UN Sustainable Development Goal:
% Spent on BeneficiariesHelpYourNGO USP: Our Research Team studies the NGO's financials to arrive at ratios, variances and the % spent on beneficiaries. This % is the proportion of direct program expenses to total expenditure for the latest financial year, indicating the total direct spend on beneficiaries.
|Year of Establishment||:||2001|
|Registered Address||:||Room No. 5, 2nd Floor, A Wing, Todi Estate, Sun Mills Compound, Lower Parel, Mumbai 400013 , Maharashtra|
|Presence||:||Andhra Pradesh, Assam, Bihar, Chandigarh, Delhi, Gujarat, Haryana, Himachal Pradesh, Jammu and Kashmir, Jharkhand, Karnataka, Kerala, Madhya Pradesh, Maharashtra, Mizoram, Orissa, Punjab, Rajasthan, Tamil Nadu, Telangana, Uttar Pradesh, West Bengal|
|Telephone||:||+91 022 62434848|
|Donor Contact||:||Ms. Preeti Dhingra / email@example.com|
|Registered Under||:||The Companies Act, 1956
|Auditor||:||S. L. Makhija & Co.|
|Bankers||:||ICICI Bank, HSBC Bank, HDFC Bank, Axis Bank, ING Vyasya Bank|
|Trustees/Directors/Managing Committee:||:||Mr. Matthew Spacie - Founder, Mr. Deval Sanghavi, Ms. Samantha Nayar, Mr. Rajeev Dubey, Ms. Shaneen Parikh, Mr. Sandeep Murthy, Mr. Arpan Sheth, Mr. Jaideep Khanna|
These ‘life-skills’ – which range from education and gender equality to health and employability – are taught by youth leaders from the communities themselves supported and trained through Magic Bus’ unique mentorship programme. Through its network of more than 8,000 such youth trainers, Magic Bus accompanies children on their journey from childhood to livelihood to help them grow up and become successful and participating members of their communities.
The programme begins when a child is seven years old, follows their journey through childhood and aims to create confident young people, ready for jobs or higher education opportunities.
It fosters young adults to deliver their programme and to become role models and mentors for the children. Both the young adults, who work with them as volunteers, and the children, come from the same communities, enabling a relationship that is both close and constant. The young adults are trained to deliver the activity-based curricula Magic Bus has pioneered, to bring about changes in behaviours and practices. They work to promote gender equality, access to education and health services, as well as on developing a child's social and emotional skills. Their other key role is to work with the child’s support structure: the parents, the community at large and local institutions to ensure the change they make results in social, emotional and economic well-being for all children living in that area.
The programme delivered has strong grounding in academic research and is based on classical learning theories. Sporting activities and games are structured into each session to make them fun and appealing to children. Sessions are designed to represent real-life situations and challenges so children are able to relate these back to their daily lives.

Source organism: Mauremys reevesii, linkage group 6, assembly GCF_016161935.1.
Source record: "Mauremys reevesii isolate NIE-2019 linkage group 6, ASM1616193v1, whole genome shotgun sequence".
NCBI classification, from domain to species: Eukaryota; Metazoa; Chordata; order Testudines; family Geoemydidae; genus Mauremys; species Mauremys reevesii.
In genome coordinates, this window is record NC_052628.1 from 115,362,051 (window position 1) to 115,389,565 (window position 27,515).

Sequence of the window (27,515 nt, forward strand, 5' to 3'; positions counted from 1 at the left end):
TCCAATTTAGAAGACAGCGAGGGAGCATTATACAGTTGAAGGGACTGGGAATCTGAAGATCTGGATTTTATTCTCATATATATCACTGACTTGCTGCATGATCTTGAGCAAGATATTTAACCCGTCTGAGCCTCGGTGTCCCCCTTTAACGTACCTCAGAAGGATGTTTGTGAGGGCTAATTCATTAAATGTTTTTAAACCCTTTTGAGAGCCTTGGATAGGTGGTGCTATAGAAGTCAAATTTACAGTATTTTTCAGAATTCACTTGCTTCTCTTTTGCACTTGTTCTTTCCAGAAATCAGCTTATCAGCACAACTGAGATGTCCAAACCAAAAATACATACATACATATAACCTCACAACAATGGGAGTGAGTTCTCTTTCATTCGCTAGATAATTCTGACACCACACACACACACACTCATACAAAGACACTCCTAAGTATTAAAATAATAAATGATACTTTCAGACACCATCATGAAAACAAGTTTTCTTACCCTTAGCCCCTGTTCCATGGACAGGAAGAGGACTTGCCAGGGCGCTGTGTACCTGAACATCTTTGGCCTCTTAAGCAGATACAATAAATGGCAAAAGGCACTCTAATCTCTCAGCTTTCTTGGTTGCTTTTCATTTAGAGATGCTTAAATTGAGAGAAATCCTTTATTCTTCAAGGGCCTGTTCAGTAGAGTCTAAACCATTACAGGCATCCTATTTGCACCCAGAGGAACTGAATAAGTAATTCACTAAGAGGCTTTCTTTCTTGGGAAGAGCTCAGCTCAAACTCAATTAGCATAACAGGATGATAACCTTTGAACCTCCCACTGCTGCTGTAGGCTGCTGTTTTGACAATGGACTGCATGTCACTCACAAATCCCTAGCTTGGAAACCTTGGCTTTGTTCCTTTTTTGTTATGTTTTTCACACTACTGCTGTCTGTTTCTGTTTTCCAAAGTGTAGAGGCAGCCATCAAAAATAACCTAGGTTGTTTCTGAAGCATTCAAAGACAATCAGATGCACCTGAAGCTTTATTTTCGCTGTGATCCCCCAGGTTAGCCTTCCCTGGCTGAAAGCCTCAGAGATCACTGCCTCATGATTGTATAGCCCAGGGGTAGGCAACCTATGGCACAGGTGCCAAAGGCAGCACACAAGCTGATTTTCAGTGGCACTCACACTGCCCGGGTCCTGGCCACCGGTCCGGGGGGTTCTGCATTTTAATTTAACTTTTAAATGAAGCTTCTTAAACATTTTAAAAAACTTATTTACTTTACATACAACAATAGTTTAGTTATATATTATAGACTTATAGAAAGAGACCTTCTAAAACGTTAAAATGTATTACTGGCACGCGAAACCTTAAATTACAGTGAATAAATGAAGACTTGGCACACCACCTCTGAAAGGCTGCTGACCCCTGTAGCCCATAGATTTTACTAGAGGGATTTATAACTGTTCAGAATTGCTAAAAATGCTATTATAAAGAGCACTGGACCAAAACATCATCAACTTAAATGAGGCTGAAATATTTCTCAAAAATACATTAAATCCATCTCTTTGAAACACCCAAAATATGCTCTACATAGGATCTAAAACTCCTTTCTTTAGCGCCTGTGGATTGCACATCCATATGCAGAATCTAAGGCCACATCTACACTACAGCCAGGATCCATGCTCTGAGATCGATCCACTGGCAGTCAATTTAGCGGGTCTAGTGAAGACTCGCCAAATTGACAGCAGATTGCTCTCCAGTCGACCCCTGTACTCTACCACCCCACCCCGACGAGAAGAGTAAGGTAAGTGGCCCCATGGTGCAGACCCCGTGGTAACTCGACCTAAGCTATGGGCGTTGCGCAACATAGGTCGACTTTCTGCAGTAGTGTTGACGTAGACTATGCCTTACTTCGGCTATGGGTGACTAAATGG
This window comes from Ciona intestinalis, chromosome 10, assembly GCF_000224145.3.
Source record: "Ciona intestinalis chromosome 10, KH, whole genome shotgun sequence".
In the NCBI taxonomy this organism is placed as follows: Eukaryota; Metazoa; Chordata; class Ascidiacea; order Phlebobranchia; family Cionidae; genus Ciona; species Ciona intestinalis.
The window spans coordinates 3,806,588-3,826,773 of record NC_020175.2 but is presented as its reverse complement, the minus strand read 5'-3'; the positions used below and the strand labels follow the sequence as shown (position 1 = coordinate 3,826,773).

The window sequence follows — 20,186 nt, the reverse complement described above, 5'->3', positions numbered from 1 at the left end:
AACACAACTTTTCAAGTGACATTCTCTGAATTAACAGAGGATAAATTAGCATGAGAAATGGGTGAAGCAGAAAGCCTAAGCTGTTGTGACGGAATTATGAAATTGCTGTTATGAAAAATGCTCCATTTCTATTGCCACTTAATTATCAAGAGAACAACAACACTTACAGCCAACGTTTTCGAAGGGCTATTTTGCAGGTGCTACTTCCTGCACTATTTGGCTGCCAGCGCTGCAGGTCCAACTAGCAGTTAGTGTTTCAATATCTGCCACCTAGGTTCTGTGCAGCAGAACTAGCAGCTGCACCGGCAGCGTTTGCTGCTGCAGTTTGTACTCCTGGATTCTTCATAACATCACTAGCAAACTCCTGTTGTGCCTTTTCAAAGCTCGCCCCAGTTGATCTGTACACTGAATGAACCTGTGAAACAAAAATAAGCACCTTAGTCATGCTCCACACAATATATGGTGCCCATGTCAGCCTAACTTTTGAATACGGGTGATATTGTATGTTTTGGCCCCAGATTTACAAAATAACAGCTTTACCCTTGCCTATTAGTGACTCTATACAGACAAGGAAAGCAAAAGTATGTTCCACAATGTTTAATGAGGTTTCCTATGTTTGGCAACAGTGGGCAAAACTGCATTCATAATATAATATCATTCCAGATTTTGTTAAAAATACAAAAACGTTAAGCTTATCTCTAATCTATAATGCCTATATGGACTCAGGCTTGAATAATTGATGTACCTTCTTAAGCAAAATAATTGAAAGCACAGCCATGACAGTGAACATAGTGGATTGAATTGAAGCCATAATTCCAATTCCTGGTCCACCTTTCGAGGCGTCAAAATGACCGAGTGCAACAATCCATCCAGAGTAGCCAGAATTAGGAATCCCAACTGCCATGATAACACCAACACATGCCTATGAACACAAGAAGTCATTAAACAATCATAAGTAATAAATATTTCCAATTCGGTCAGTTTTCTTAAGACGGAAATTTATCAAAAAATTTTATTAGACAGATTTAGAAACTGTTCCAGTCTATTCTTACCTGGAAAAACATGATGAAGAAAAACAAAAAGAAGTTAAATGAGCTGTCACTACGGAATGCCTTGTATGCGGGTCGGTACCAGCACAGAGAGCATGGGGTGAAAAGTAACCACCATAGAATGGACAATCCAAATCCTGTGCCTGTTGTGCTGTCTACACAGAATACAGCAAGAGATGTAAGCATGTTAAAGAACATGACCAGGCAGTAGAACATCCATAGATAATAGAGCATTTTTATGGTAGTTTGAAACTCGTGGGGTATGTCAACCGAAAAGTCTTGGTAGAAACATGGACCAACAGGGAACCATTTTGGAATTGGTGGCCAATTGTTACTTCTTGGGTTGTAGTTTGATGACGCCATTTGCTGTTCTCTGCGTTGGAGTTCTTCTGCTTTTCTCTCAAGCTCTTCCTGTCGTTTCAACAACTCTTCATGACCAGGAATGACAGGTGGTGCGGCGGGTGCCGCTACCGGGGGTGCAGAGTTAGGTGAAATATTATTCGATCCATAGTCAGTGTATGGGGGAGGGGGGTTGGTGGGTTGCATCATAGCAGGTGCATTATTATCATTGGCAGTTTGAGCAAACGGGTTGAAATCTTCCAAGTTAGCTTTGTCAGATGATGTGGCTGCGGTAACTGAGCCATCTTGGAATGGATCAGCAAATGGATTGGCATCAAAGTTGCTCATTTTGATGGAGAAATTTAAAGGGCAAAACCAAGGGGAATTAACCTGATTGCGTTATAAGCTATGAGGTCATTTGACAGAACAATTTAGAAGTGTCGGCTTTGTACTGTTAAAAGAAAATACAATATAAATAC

Magic Bus has partnerships with Comic Relief, Laureus, Marchesa, Mondelez, Bloomberg, Nestle, Barclays, Coca Cola, HSBC, ICICI Foundation, Bernard Lewis Charitable Trust, BMW Group India, Vodafone, Asian Paints, Herbal Life, Tech Mahindra, Reliance Foundation, Tata Power, Boeing, ICRW-MacArthur, Prudential, Mastek, EClerx, FIFA, etc.
|FY 2019 (₹)||FY 2020 (₹)||FY 2021 (₹)|
|Income and Expenditure Statement||-12,674,028||10,452,644||106,617,284|
|1) Donations include donations in kind.
2) Other income includes profit on sale of mutual fund.
3) Expenses have been classified based on Natural Classification in FY15 & FY16 (earlier classified based on Functional Classification). As a result Expense items prior to FY15 are not comparable with FY15 & FY16.
4) Other expenses includes foreign exchange loss, prior period items, loss on sale of assets, amounts written off, and provision for doubtful advances. In FY17, provision for doubtful advances was Rs49.21 lakhs.
5) Other Liabilities include long term provisions.
|FY 2019||FY 2020||FY 2021|
|Direct Beneficiaries (nos.)||-||-||-|
|Indirect Beneficiaries (nos.)||-||-||-|
|Average Cost per Direct Beneficiary (₹)||-||-||-|
|No. of Staff||-||-||-|
|Number of Consultants||-||-||-|
|Number Of Volunteers||-||-||-|
|Highest Paid Full-Time Staff (₹ p.a.)||-||-||-|
|Lowest Paid Full-Time Staff (₹ p.a.)||-||-||-|
|Services||Funds Raised (₹)|
|Total Funds Raised||5,000|
|NGO Name||Sector||Sub Sector||Location||% Spent on Beneficiaries||Income (₹)||Expense (₹)|
|Grace Peter Charitable Trust||Children||Services||Tamil Nadu||94||647,790||659,846|
|Vathsalya Charitable Trust||Children||Child Care/Balwadi/Creche||Karnataka||82||11,534,617||12,747,852|
|Annamitra Foundation (Formerly known as ISKCON Food Relief Foundation)||Children||Nutrition||Maharashtra||73||447,797,532||462,334,334|
|Magic Bus India Foundation||Children||Sports for Development||Maharashtra||69||961,683,816||855,066,532|
|Family Service Centre||Children||Adoption||Maharashtra||67||8,855,533||7,095,463|
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